Mr. Palz arrived at the trauma bay one night, already intubated and covered in a jumble of wires, cords, infusion lines, and blankets. His head had been swathed in gauze, already soaked through. EMS said self-inflicted gunshot wound, found by his wife at home, still breathing. We performed our rote trauma assessment and unwrapped the head, discovering two wounds, bitemporal, through and through, with a little brain matter poking out where it didn’t belong. The CT confirmed that the beating of the heart and pulmonary function had been spared because of the location of the brainstem, but the rest of the brain that gave life and personality to the man were now a tangle of shredded neurons.
Mr. Palz’s case was selected for mortality and morbidity conference. Traditionally, the presenting physician describes the extent of the failure and what might have been done differently to change the outcome. For some things, like a surgical site infection, a hospital-associated complication, or a bleed requiring reoperation, an error can usually be identified (e.g., an incorrect antiseptic technique, prolonged use of lines and tubes, perhaps a missed injury during a surgical case). For Mr. Palz, the outcome had been decided as soon as he arrived.
So, I looked back further. The last time he had encountered our health care system was for a coronary artery bypass surgery. On a postop visit, he had mentioned that his request for disability had been rejected. The clinician urged him to communicate with his primary care doctor to appeal the rejection, but there was no further mention of his financial situation at the two following primary care visits, both of which had occurred three years ago. There were no recent visits.
I also discovered that Mr. Palz had a psychiatric medication on record at the time of those visits, though it was not mentioned in the primary care documentation. There was no note about the reason he might have been taking it, or who had prescribed it. The medication was not on his list by the time he arrived at the trauma bay.
I will never know the real story, but it’s not hard for me to envision Mr. Palz being put out of work by a major surgery, then denied a surrogate income via disability, and then not having the financial ability to obtain necessary medications or even see a primary care doctor. In fact, the number one reason for bankruptcy in the U.S is medical bills, notwithstanding the fact that many of these patients actually have insurance coverage. And when the cost of care is too high, two-thirds of patients with an existing medical bill or debt problem will opt not to obtain care when they need it.
Mental health takes a backseat to regular medical care for many patients, and “non-use” of mental health care is often due to cost barriers. Cost barriers are not limited to the absence of or inadequate public health insurance; there is also a concerning rise in cost barriers specifically among patients with private insurance for mental health care.
What does this mean for physicians, who are sometimes patients themselves? Physician burnout is on the rise, but solutions and interventions are not clear. The ongoing pandemic has only exacerbated the situation. Physician suicide remains a huge concern, with an estimated 300 physician deaths a year. Common reasons cited for physician avoidance of mental health care include stigma, lack of time, and potential repercussions from licensing bodies.
In physician populations, cost barriers seem to be less of an issue — but most physician salaries fall into the top three tax brackets. This is not the case for resident physicians. Average resident salaries fall into the penultimate or antepenultimate tax brackets. As the sole breadwinner of my household, my resident salary of $62,000 a year offers little in the way of discretionary funds. Like most of my colleagues who would prefer to keep as much of their paycheck as possible while carrying the burden of student loans, I opted for the lowest cost insurance provided by the hospital. The end result? A $4,000 deductible, which is mostly meaningless if I’m otherwise young and healthy. At least, it was, until I miscarried this year. Rounds of doctor visits, ultrasounds, lab tests, and a mandate to see psychiatry put a solid dent in my health savings account. I benefited enormously from regular counseling, but at the cost of $250 every visit. If I had not had the luxury and the foresight to contribute to a health savings account, I would have been short $1,500 in mental health care costs alone by the end of this year. I hesitate to share this information with my co-residents, who are clearly suffering from burnout and depression because I worry the price tag alone will keep them from seeking care.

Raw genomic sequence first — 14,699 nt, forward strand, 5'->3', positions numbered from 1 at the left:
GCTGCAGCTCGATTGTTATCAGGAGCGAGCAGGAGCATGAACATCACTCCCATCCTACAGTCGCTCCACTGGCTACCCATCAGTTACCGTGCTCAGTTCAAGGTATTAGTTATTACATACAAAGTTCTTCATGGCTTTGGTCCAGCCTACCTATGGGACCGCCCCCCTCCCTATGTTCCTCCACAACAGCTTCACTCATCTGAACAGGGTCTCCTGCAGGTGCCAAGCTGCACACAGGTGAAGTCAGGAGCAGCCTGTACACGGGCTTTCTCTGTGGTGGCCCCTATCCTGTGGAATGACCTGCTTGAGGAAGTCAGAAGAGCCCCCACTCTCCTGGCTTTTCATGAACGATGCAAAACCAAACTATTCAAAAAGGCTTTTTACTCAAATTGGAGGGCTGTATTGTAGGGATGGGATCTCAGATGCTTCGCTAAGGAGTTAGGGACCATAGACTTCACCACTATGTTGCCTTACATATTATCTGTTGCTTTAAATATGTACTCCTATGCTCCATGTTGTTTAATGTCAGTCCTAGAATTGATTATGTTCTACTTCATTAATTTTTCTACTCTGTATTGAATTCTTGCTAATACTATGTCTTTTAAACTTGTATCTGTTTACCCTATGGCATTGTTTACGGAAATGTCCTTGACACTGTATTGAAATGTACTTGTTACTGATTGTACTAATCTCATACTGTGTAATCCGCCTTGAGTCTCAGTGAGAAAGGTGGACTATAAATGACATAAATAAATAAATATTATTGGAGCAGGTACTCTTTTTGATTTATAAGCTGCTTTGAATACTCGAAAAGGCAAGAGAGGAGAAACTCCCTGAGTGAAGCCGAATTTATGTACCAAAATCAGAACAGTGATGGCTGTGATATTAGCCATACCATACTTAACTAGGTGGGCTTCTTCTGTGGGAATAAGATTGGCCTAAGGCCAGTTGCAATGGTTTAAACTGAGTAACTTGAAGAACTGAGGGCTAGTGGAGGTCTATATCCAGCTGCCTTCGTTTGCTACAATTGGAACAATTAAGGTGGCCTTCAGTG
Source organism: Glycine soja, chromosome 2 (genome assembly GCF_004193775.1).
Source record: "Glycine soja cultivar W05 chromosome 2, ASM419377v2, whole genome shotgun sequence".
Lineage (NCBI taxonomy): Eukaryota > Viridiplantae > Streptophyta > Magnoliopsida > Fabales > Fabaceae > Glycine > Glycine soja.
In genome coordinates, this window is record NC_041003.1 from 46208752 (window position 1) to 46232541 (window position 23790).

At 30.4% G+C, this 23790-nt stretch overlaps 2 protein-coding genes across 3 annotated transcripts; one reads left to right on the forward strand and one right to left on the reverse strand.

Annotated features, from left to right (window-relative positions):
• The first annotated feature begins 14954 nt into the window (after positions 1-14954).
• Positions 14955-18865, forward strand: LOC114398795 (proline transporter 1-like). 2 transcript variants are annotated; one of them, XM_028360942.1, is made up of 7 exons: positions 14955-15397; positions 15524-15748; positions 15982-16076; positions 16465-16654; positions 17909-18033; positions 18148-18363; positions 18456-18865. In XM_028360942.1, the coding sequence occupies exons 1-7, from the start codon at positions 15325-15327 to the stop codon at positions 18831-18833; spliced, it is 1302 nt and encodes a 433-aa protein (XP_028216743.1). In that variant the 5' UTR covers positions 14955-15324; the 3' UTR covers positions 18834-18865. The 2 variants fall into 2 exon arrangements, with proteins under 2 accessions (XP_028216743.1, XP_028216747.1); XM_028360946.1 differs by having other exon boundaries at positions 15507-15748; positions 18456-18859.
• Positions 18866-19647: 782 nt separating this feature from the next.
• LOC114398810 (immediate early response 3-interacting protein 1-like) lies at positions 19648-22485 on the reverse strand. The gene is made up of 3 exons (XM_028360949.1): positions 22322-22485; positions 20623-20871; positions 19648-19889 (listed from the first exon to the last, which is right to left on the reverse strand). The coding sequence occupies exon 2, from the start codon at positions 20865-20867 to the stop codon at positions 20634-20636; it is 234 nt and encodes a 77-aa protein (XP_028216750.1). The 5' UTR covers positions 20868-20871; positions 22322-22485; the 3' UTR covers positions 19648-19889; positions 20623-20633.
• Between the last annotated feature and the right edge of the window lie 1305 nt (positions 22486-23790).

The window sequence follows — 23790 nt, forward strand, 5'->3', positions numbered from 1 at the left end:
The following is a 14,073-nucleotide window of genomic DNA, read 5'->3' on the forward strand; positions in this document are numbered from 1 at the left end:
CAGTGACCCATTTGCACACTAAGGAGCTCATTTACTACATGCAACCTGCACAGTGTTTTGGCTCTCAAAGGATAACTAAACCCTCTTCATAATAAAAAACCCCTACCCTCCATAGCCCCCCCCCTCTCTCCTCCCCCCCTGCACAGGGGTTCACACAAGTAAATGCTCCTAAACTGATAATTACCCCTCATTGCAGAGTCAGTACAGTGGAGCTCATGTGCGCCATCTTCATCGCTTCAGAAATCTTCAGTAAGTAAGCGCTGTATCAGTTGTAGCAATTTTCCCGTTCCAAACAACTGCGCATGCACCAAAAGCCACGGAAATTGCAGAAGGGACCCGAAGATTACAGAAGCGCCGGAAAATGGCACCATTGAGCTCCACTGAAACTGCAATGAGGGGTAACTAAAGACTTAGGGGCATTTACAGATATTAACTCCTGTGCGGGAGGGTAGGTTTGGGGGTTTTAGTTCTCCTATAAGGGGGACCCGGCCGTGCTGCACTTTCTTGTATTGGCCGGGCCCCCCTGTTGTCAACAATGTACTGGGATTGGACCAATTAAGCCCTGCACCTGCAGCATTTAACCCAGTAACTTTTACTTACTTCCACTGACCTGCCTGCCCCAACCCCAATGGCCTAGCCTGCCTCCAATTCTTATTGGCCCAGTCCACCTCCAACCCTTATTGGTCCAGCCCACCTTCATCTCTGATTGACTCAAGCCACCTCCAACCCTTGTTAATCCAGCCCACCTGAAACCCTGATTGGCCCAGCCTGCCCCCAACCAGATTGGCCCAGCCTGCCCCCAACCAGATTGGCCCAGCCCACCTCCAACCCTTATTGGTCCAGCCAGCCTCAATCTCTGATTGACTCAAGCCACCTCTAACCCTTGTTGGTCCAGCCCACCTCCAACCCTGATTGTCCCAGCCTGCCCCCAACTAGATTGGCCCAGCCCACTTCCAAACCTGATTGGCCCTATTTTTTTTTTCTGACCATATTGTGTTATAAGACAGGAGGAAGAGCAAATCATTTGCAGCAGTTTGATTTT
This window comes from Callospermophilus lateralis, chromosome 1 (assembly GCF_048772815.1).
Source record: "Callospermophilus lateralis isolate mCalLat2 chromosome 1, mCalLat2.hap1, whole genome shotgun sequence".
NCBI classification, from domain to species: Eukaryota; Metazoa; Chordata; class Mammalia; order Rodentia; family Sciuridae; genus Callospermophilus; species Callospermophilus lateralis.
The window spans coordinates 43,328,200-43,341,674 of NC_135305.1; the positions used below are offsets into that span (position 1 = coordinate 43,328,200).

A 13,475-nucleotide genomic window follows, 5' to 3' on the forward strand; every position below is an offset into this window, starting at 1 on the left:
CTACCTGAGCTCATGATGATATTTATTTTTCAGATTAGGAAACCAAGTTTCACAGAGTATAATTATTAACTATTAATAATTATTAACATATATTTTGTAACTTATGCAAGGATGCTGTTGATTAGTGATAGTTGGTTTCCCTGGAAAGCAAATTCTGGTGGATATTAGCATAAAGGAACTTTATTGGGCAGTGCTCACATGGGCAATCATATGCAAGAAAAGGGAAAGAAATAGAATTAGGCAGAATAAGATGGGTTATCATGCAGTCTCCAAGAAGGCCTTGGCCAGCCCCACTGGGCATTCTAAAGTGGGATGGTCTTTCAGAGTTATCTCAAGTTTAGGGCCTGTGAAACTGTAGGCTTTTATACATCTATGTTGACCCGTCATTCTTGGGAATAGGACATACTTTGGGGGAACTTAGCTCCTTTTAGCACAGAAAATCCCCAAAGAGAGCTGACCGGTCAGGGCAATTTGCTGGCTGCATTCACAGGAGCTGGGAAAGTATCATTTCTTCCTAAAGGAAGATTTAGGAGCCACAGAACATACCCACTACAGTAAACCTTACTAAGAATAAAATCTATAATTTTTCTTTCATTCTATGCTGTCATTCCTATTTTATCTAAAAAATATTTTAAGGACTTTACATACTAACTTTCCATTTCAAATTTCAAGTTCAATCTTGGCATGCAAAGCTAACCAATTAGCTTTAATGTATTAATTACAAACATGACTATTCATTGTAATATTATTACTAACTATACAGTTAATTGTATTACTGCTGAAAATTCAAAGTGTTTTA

So, for Mr. Palz, the extent of failure falls on our entire society and on the health care system. Mental health care is both stigmatized and undervalued as critical “medical care,” and our best health insurance options fail to defray the costs. And while physicians and residents suffering from depression and burnout have similar professional reasons for avoiding mental health care, the question of cost affects our residents as much as our patients.
Have you experienced — either firsthand or secondhand — barriers to mental health care during your medical training? Share your experience in the comments!
All names and identifying information have been modified to protect patient privacy.
Scarlett Hao is a PGY-4 resident in general surgery at East Carolina University / Vidant Medical Center. She graduated from the University of Maryland School of Medicine. She is pursuing a career in academic medicine and surgical oncology. Scarlett is a 2020–2021 Doximity Op-Med Fellow.
Illustration by April Brust